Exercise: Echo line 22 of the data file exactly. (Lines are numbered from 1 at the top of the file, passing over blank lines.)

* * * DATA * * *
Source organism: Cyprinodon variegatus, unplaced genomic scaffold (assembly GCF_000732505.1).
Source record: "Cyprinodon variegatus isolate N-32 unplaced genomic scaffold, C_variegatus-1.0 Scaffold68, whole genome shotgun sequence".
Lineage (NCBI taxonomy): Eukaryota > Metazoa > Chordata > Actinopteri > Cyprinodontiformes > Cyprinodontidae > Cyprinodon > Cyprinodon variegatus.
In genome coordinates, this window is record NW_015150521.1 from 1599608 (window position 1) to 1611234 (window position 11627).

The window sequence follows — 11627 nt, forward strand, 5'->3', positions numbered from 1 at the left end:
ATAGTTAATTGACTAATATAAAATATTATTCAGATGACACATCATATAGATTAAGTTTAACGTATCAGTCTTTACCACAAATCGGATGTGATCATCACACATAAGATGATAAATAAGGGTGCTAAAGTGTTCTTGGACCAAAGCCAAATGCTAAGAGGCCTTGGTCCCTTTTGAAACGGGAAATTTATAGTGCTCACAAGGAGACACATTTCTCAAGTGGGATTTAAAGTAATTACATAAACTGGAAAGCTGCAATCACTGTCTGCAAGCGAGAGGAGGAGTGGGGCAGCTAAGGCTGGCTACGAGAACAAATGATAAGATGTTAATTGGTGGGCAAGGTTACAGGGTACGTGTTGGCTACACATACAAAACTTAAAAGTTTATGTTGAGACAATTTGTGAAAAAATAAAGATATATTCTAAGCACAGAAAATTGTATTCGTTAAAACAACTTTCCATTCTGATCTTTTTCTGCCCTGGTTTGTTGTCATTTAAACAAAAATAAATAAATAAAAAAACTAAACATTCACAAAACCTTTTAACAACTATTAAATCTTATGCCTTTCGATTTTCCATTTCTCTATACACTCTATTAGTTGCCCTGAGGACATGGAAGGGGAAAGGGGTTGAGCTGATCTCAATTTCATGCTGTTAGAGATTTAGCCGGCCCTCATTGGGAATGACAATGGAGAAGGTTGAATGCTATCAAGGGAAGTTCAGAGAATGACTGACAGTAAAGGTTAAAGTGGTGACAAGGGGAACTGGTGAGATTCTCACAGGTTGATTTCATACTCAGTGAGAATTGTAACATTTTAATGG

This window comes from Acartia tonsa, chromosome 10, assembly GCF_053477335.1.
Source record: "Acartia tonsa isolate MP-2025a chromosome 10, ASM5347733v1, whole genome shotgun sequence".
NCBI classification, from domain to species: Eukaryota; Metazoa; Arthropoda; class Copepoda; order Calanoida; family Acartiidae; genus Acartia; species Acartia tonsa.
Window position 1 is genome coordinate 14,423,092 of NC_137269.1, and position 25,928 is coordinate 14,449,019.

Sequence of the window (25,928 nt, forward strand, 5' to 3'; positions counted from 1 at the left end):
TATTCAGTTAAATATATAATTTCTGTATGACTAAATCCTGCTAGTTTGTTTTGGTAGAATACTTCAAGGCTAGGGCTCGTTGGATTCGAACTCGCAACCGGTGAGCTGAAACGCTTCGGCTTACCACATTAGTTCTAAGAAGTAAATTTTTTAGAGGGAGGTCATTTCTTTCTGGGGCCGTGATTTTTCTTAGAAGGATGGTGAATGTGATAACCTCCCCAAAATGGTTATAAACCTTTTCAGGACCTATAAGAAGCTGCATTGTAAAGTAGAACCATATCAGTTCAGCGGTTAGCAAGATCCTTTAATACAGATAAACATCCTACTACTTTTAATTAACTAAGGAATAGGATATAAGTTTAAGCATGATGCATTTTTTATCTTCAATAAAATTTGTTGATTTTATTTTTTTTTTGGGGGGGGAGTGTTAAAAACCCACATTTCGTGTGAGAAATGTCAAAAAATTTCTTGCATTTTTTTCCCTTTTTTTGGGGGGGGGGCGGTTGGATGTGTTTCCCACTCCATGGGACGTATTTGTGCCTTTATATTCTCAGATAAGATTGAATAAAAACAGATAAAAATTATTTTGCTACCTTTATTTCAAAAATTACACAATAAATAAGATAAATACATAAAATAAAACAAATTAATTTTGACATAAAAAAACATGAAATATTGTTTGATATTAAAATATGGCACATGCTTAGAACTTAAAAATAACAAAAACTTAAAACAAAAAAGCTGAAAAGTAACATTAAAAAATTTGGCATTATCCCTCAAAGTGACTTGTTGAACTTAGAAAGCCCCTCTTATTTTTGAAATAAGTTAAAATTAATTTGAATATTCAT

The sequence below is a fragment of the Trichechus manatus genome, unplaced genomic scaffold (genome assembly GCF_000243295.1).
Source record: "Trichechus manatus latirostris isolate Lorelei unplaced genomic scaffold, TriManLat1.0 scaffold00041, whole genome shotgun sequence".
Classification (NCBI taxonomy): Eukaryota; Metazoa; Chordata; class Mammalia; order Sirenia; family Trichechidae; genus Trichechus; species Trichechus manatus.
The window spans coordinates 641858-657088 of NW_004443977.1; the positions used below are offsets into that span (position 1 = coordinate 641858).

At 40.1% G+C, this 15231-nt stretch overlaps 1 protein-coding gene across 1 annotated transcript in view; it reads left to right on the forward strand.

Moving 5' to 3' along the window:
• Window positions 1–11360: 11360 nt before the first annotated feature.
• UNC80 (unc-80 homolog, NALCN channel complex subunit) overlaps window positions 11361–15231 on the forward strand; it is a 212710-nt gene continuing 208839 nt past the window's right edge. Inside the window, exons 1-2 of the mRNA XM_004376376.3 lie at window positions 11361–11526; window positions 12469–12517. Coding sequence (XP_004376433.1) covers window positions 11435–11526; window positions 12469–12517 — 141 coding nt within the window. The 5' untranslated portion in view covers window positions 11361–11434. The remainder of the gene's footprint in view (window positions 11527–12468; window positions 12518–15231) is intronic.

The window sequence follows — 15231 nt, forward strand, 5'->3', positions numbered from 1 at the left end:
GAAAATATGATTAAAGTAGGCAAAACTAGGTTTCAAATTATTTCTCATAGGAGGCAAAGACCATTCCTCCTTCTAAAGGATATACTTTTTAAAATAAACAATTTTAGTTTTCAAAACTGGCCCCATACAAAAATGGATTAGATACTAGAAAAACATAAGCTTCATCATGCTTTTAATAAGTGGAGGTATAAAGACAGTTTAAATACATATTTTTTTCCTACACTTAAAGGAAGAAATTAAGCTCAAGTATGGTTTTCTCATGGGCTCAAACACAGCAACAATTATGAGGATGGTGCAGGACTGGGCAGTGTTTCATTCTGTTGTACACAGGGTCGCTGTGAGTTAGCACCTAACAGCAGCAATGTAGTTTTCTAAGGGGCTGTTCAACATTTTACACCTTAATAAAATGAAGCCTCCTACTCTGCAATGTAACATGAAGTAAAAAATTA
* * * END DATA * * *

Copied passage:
GAAAATATGATTAAAGTAGGCAAAACTAGGTTTCAAATTATTTCTCATAGGAGGCAAAGACCATTCCTCCTTCTAAAGGATATACTTTTTAAAATAAACAATTTTAGTTTTCAAAACTGGCCCCATACAAAAATGGATTAGATACTAGAAAAACATAAGCTTCATCATGCTTTTAATAAGTGGAGGTATAAAGACAGTTTAAATACATATTTTTTTCCTACACTTAAAGGAAGAAATTAAGCTCAAGTATGGTTTTCTCATGGGCTCAAACACAGCAACAATTATGAGGATGGTGCAGGACTGGGCAGTGTTTCATTCTGTTGTACACAGGGTCGCTGTGAGTTAGCACCTAACAGCAGCAATGTAGTTTTCTAAGGGGCTGTTCAACATTTTACACCTTAATAAAATGAAGCCTCCTACTCTGCAATGTAACATGAAGTAAAAAATTA